The National Football League and TiVo Inc. are now on the same page of the playbook.
The league and the digital-video-recorder vendor said Tuesday that they have reached an understanding addressing concerns the NFL expressed in Federal Communications Commission proceedings regarding a potential new TiVo feature that would give consumers the capability to remotely access broadcast programming that they record.
The league had issues regarding piracy, misuse and real-time transmission of live NFL games to users in remote locations outside of subscribers’ local television markets.
“After extensive discussions with TiVo, the NFL agreed that enhancing the ability of individual TiVo subscribers to access their own recorded programming remotely from properties, such as vacation homes owned by those subscribers, is both in the public interest and is a positive advance in technology that should be encouraged,” the two parties said in a prepared statement.
The NFL and TiVo agreed to work together to protect live NFL games against real-time retransmission outside of the subscriber's local television market, while providing consumers with the ability to remotely access their own recorded broadcast programming after its initial airing.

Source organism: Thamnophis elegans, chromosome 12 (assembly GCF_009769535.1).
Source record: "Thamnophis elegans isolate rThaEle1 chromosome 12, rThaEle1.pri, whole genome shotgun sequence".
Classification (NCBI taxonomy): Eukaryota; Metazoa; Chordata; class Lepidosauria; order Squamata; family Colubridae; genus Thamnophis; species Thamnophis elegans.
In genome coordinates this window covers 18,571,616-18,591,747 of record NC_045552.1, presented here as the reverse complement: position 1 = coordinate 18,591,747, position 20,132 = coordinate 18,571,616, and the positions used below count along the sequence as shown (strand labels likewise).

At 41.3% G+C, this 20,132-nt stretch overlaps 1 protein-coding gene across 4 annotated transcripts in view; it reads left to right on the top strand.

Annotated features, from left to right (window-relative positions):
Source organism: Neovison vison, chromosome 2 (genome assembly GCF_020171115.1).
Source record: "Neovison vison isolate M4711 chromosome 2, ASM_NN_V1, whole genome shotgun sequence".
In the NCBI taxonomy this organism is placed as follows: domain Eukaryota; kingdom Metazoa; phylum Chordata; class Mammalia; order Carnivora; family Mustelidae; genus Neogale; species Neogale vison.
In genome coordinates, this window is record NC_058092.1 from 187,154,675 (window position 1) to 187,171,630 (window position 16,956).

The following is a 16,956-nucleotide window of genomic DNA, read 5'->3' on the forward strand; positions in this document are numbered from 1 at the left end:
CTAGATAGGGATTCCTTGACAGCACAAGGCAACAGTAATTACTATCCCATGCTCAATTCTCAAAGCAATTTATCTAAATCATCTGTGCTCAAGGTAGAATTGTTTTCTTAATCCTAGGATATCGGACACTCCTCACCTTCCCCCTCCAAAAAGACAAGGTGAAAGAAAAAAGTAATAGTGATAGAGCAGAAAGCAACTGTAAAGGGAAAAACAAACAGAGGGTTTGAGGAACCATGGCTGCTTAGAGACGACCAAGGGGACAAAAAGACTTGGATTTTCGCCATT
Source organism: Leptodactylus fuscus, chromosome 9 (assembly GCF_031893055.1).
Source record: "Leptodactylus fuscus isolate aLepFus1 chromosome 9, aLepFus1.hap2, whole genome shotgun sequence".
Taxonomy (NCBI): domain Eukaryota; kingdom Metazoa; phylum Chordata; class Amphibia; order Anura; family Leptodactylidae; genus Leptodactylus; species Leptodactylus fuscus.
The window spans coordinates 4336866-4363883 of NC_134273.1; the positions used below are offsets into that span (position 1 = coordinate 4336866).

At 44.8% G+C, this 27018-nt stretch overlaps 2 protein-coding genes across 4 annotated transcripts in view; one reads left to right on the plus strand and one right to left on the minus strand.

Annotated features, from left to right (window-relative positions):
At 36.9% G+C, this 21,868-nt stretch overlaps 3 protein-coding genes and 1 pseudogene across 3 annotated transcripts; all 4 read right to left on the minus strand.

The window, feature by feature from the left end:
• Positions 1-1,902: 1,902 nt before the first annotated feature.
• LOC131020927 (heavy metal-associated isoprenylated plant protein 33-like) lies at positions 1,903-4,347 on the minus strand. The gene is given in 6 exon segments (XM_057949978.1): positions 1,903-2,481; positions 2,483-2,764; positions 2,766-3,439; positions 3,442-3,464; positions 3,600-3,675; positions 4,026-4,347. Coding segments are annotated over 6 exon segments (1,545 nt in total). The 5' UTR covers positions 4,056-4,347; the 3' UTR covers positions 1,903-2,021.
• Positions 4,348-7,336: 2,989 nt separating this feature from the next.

The league will also work with the vendor to develop unique NFL content for TiVo to provide to its subscribers, the two parties said.
“It is critical that we balance our interest in innovation and adding new capabilities to our service with a profound respect for intellectual-property rights, which is why we've invested so much effort in developing a technology that allows us to do both,” TiVo president Marty Yudkovitz said in a prepared statement.
NFL executive vice president of media and NFL Network CEO Steve Bornstein added, “We are pleased TiVo has agreed to deploy the technology in a way that will not permit the real-time signal piracy that the NFL has always viewed with great concern.”